SitNews - Stories in the News - Ketchikan, Alaska
Column - Commentary: Humor

Do ya feel lucky, Ecopunk?



November 02, 2018
Friday AM

Ketchikan, Alaska -
Sometimes a news headline tell you everything you need to know.

jpg  Dave Kiffer

For example: Bloggers who walked on Yellowstone hot spring die after falling from Canadian waterfall

This headline was recently in one of my old newspapers, the Casper Star-Tribune.

The gist is that a trio of thrill seekers recently died when they were swept over a 100-foot waterfall in the Canadian  Rockies. A sad, but not unusual story as people occasionally come to grief testing themselves against nature. Spoiler alert: Nature usually wins.

But, of course, there is a little more to this story. These particular thrill seekers - like every other member of their generation - believe that a life not "posted" might as well not exist. So they "blog" - or in this case  "blogged" - about their exploits. All in the name of "infotainment" or perhaps, just plain "braggadocio."

Yes, I understand that grumping about bloggers and selfieholics makes me sound like an old, old, old geezer. I plead guilty. But you do have to wonder that, if everyone is busy blogging, is anyone actually reading those blogs? It's like everyone is so busy "journaling" that no one has any time to read any one else's "journal." Right?

But as I usual, I digress.

This particular ill-fated trio had previously gotten themselves briefly detained for walking onto a Yellowstone National Park hot spring, in order to blog about what cool envelope pushers they are (were).

Natch, there is a law against walking onto those hot springs.

Primarily because they are very, very hot and if you are not careful the thin mineral crust around the hot spring will collapse and you will fall into the hot spring itself and die a horribly painful death.

Even worse someone else may get hurt trying to save you from your own stupidity. 

Now these particular bloggers survived their hot spring adventure, but were less successful with their waterfall one. And three young people - with their whole life ahead of them - end up throwing their lives away for a blog post. Sad.

The reason this rings a bell with me now is that it seems there has been a recent uptick in the Chris McCandless Sainthood Campaign and that worries me.

McCandless was the guy who went into the wilderness near Fairbanks some 20 years ago and ended up dying in a hulk of an old school bus. The bus, unfortunately, is still there and at least once a year brave rescue folks are called on to keep another idiot from dying out there, just like McCandless.

McCandless, of course, was deified in a best-selling book and a Hollywood movie. As if there is something heroic or romantic in going out into the woods and dying. Since we live here,  we are well aware that going out into the Alaska wilderness and dying requires absolutely nothing more than being extremely stupid about the Alaskan wilderness.

And yet, McCandless' story continues to inspire people to come to Alaska and do just that.

A while back, I was talking to a young man (yes, the Disciples of McCandless are generally young men, although I have met a few young women who seem to harbor the "Into the Wild" death wish. The young women usually back down when they realize that out in the woods really means out in the woods and that using moss for "personal needs" is no more pleasant than it sounds.), and he was asking if there was somewhere around Ketchikan where he can just going off into the woods and "live like that bus guy." Clearly he hadn't read the book or seen the movie otherwise he would know that the point is that McCandless didn't "live" in the end.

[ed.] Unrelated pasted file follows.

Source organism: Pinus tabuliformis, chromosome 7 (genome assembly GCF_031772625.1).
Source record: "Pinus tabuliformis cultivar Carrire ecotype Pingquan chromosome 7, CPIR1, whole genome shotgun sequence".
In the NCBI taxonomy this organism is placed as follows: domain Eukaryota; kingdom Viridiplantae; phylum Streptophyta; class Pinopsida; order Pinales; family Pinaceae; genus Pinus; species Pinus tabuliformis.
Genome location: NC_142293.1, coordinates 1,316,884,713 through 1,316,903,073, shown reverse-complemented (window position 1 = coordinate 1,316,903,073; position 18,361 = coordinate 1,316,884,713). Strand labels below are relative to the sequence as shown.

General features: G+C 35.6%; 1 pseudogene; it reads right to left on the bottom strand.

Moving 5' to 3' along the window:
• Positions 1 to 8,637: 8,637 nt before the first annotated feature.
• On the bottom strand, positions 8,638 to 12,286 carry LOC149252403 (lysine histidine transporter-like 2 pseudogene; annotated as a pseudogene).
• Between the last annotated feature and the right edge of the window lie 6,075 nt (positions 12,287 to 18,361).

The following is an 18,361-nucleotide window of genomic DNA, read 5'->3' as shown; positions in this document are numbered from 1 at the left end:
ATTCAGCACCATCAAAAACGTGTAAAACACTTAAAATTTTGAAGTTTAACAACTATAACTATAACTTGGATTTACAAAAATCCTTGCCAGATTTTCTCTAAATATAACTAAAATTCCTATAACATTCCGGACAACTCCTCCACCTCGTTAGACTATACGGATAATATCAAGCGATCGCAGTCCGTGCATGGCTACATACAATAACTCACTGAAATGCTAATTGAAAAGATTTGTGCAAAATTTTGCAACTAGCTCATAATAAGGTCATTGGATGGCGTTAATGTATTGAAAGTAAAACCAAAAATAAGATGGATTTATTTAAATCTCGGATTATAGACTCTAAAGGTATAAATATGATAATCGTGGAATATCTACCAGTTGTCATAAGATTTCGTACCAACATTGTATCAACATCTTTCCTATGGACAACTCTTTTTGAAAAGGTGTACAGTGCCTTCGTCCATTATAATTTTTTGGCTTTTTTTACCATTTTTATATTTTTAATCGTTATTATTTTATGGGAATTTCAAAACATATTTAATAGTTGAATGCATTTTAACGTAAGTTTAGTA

I thought for a minute and then advised the young man to get back on a state ferry and go south to somewhere where someone else would have to come out and rescue him.

He, of course, demurred and insisted that he would go further north to find his destiny.

Which I am certain he did. Although I haven't read about it in the search and rescue news so maybe he settled for the wilderness of one of the parks around Los Anchorage. 

I still expect to read that he was stomped by a moose because not all moose are as considerate as Bullwinkle. But now that it's late in the "going stupidly out into the wilderness season" the McCandless disciple is either working as an Anchorage barista (Big Wild Foamy Life) or is back in the Lower 48 scratching his "roughing it" urge on some warm, sandy beach.

Maybe it's because I grew up here and had more "outdoor adventures" before age 15 than most people do in a lifetime, that I am puzzled by this need to rush into wilderness long enough to take a couple of selfies and then rush back to the satellite grid and hit "send." I am certainly not bragging about those adventures. Many were of the type I would never want to replicate. Because real wilderness life tends to get in the way of our romantic notion of it. 

Unless, of course, you were raised in Cleveland or some such place. And read the McCandless story - or more likely saw the Sean Penn movie - and got all twitterpated about living the simple life. About heading back into the country, living off your wits and your own hands, forging a life out of nature just like your great-great-great-great grandpappy did.

And then, of course, the wilderness kills you.

Because that's what the wilderness does, if you give it half a chance.

And I would say that walking on hot springs, or hanging out taking selfies on waterfalls, is more than half a chance.




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Dave Kiffer is a freelance writer living in Ketchikan, Alaska.

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